A question which is sometimes asked in relation to issues like these, is whether this kind of decontextualised meaning-context entails an extension of a particular, pre-existing cultural universe or whether it rather constitutes a "third culture" at a remove from the cultural contexts normally engaged in by its participants/reproducers. The answer to this kind of question is normally either that airport culture represents an extension of "Western culture" (whatever that term means), that it is based on the common denominators of capitalism and commodity exchange, or that airport culture can indeed be regarded as a "third culture" because modes of participation vary and because it requires a certain cultural code switch from all who propose to take part, including European businessmen. Although all of these positions can plausibly be argued, we find the latter the most interesting one for anthropological investigation. According to this view, the airport can be seen as an "international symbol" of the modern individual. Airport interaction can be seen as modernity in its purest social form. There is the relativisation of time and space discussed above; there is also the cultural uprootedness and lack of history entailed in the global symbols which refer to no external social context; and perhaps most significantly, there is lavish consumption without the slightest trace of labour.

Airport experiences

The airport is devoid of cultural symbols. Apparently, it lacks codes which can be interpreted as "national" or "ethnic" ones. It objectivates freedom and equality - virtues of individualism. At the same time, the airport may function, for the traveller, as a kind of catharsis: The moment one passes through immigration into the departure lounge, one is removed from the impediments of society: Once there, neither the tax collector nor the family can reach you. You are a free individual.

(Døving, field notes)

The departure lounges of airports can fruitfully be analysed in their capacity as consumption reservations. The scarcity of time which is so crucial to the airport experience and serves to highlight the importance of air travellers (as one of our colleagues once remarked, scarcity of time is a scarce resource) logically implies that waiting is a main airport activity. Waiting passengers have brought few, but important personal belongings. Tickets, passport and cards are common denominators; some nervous travellers ritually check their pockets at regular intervals.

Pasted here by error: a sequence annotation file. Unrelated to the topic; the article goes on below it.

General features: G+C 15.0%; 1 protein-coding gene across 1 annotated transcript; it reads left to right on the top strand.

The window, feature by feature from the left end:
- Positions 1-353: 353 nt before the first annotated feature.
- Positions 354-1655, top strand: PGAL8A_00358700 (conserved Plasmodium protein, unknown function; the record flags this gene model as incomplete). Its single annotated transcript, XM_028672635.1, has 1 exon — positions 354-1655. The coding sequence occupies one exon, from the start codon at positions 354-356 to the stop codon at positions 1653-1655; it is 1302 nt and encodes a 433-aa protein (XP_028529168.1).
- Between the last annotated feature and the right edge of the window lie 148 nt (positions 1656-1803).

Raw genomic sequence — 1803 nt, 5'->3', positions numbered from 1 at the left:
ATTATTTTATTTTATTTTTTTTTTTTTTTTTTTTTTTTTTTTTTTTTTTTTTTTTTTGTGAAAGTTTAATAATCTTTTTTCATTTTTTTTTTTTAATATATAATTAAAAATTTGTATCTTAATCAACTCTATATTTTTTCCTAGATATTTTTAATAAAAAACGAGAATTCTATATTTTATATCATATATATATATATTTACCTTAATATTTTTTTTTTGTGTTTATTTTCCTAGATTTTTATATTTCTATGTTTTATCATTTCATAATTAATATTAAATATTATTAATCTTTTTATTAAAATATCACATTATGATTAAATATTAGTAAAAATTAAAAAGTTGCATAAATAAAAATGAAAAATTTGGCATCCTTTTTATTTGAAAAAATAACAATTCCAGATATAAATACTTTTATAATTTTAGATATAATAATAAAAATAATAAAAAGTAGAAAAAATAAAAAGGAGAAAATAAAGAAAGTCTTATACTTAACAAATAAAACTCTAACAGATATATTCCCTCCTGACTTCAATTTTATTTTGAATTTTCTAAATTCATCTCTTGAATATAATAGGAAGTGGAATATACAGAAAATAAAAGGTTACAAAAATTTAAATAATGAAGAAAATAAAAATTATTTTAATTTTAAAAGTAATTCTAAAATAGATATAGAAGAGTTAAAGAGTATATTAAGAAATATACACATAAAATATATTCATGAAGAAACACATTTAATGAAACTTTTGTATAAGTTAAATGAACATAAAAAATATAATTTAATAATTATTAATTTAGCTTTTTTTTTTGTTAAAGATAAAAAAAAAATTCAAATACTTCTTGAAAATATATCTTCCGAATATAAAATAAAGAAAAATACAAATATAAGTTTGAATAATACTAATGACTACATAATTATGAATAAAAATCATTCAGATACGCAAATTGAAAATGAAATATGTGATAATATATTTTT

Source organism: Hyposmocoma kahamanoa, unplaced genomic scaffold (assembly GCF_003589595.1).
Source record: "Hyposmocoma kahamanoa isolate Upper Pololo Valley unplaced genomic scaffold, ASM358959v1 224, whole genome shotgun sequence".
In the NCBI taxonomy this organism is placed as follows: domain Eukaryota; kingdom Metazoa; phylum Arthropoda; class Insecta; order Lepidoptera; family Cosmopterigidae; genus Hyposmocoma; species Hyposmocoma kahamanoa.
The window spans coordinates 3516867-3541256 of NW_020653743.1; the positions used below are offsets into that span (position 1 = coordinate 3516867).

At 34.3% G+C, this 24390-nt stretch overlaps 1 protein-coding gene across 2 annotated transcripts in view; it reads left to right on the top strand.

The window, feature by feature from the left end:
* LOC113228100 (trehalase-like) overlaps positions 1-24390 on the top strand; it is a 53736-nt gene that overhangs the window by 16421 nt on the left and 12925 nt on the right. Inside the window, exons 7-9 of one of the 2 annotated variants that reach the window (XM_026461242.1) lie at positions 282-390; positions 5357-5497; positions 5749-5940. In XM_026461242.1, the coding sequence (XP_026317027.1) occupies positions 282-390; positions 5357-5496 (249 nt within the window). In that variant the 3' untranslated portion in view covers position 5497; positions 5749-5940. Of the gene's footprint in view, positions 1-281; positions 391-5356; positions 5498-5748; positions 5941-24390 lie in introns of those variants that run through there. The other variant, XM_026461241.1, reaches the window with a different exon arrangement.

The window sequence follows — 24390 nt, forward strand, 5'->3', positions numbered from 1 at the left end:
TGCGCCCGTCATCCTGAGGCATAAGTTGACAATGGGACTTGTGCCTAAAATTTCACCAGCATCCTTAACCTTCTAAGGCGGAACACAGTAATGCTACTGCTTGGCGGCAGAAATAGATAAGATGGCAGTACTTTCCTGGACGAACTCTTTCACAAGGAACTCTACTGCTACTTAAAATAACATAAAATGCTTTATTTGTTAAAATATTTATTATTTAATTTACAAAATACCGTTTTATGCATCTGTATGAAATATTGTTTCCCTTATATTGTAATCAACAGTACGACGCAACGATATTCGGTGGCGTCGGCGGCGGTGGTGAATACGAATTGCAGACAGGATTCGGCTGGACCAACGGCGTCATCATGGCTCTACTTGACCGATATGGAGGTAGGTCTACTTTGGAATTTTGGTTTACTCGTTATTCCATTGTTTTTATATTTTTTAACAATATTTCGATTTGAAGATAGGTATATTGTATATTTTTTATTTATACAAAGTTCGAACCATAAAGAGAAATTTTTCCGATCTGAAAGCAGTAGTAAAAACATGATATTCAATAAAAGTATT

In all international airports, but to a particular extent at the larger ones, a wide range of opportunities for consumption is offered to mitigate the experience of waiting. The airport being a special place, a liminal place and an exclusive one, special modes of consumption can be observed there. The emphasis is on luxury goods which heighten feelings of freedom, individuality and exclusiveness. With the relatively recent spread of plastic cards, the smoothness and placelessness of airport culture and airport consumption is further strengthened.

The free magazines distributed by airlines and sometimes by airports themselves communicate to a craving for luxury consumption among their readers. This is evident both in the advertising sections and in the articles of such magazines. The advertisements depict expensive consumer goods: perfume, cigars, liquors, laptop computers, cameras, Swiss watches, silk ties etc., as well as car rental firms and hotels in destination countries. The feature articles typically describe aspects of the societies the airline flies to, and very often emphasise the pleasures of the body or the possible acquisition of status symbols in these societies. Articles on food, beaches and local handicrafts are particularly common. Here, the interface between the global and the local is highly visible, and it is obvious that it is mediated by the market and shared notions of prestige and symbols of power (cf. e.g. Friedman, 1991, on globalisation and commodification). For even if it makes sense to regard the airport as a "third culture", the consumption goods acquired there are valid in the outside world as well. To this effect, the culture of airports is linked with the outside world. On the other hand, it may also be said to take on a semi-autonomous existence. Telephone booths in departure lounges seem out of place because they enable one to make city calls for a few coins: their presence interferes with the basic irrelevance of geographic location - particularly to passengers in transit.